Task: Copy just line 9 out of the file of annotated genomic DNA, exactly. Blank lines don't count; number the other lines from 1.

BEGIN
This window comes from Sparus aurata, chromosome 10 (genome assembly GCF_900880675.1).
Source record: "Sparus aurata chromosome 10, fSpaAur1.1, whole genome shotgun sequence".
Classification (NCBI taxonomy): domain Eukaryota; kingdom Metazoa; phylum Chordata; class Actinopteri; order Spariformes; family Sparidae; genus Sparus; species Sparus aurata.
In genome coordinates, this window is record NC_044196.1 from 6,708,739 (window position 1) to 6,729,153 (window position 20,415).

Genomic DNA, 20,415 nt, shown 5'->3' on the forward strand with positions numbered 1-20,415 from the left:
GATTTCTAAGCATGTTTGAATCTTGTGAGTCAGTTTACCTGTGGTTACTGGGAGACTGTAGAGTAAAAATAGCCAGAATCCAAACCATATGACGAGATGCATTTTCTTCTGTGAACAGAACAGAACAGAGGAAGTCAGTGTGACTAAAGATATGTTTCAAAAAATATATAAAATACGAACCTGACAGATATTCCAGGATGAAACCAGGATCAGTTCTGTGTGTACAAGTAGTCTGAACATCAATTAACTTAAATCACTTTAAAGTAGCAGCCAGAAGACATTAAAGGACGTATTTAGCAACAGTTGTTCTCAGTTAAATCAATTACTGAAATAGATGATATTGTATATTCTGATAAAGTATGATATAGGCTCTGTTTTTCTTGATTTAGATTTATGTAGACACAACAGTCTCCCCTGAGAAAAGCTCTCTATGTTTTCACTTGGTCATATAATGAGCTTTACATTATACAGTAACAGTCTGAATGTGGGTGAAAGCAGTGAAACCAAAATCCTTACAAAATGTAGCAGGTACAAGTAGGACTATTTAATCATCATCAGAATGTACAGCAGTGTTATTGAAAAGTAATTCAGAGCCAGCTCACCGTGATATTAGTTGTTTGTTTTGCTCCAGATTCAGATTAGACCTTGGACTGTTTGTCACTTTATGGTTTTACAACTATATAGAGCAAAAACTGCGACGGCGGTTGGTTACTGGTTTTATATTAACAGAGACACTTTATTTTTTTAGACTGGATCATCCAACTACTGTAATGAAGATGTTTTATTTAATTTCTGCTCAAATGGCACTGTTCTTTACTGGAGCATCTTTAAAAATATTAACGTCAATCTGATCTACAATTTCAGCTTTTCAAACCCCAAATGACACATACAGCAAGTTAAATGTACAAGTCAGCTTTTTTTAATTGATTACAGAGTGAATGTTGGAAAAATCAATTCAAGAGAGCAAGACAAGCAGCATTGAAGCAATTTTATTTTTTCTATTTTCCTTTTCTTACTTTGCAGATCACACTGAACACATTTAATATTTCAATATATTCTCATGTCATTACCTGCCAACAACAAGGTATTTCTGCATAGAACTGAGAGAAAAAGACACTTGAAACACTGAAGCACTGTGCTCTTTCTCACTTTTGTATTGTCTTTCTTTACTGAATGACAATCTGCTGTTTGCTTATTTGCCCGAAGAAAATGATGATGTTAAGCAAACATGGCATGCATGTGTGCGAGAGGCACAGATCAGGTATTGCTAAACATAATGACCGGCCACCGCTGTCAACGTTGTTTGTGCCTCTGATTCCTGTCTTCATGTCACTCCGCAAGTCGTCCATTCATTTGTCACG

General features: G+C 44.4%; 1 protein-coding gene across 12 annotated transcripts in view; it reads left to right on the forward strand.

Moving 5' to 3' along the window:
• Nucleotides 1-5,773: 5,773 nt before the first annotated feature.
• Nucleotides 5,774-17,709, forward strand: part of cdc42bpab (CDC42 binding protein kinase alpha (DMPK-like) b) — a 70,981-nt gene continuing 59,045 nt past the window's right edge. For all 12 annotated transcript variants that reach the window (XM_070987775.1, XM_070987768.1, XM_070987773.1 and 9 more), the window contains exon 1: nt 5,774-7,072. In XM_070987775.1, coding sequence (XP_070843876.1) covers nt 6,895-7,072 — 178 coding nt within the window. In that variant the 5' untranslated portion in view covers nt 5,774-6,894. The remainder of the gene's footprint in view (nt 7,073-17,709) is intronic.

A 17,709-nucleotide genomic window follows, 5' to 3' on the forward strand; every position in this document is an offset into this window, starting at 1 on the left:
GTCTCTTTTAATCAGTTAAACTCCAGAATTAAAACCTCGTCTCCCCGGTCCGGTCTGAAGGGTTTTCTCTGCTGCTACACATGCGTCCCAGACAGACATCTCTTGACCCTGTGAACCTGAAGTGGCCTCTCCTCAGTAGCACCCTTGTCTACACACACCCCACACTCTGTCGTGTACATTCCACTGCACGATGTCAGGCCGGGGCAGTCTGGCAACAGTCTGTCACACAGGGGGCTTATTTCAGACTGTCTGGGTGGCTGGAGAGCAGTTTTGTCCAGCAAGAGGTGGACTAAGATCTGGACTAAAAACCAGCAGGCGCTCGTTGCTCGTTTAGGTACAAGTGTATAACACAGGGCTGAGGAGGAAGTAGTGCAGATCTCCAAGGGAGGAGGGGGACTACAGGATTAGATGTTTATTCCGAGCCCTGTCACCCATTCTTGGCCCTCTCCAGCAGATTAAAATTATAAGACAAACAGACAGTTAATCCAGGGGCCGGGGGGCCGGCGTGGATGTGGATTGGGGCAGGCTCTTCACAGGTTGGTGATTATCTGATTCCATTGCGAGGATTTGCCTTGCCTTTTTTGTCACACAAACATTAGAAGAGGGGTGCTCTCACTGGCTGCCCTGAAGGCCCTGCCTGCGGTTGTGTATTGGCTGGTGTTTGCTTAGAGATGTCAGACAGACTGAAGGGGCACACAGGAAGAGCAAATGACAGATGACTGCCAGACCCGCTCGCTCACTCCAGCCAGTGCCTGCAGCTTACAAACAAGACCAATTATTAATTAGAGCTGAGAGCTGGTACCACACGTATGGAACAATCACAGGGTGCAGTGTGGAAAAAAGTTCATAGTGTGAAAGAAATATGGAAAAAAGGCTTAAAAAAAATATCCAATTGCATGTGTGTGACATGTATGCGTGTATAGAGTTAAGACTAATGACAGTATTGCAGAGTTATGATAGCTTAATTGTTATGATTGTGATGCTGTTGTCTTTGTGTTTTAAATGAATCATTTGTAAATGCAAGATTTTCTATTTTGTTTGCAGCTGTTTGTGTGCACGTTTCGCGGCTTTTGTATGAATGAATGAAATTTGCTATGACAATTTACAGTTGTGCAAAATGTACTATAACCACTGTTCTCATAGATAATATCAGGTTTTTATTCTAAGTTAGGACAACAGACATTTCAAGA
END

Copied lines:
• Nucleotides 1-5,773: 5,773 nt before the first annotated feature.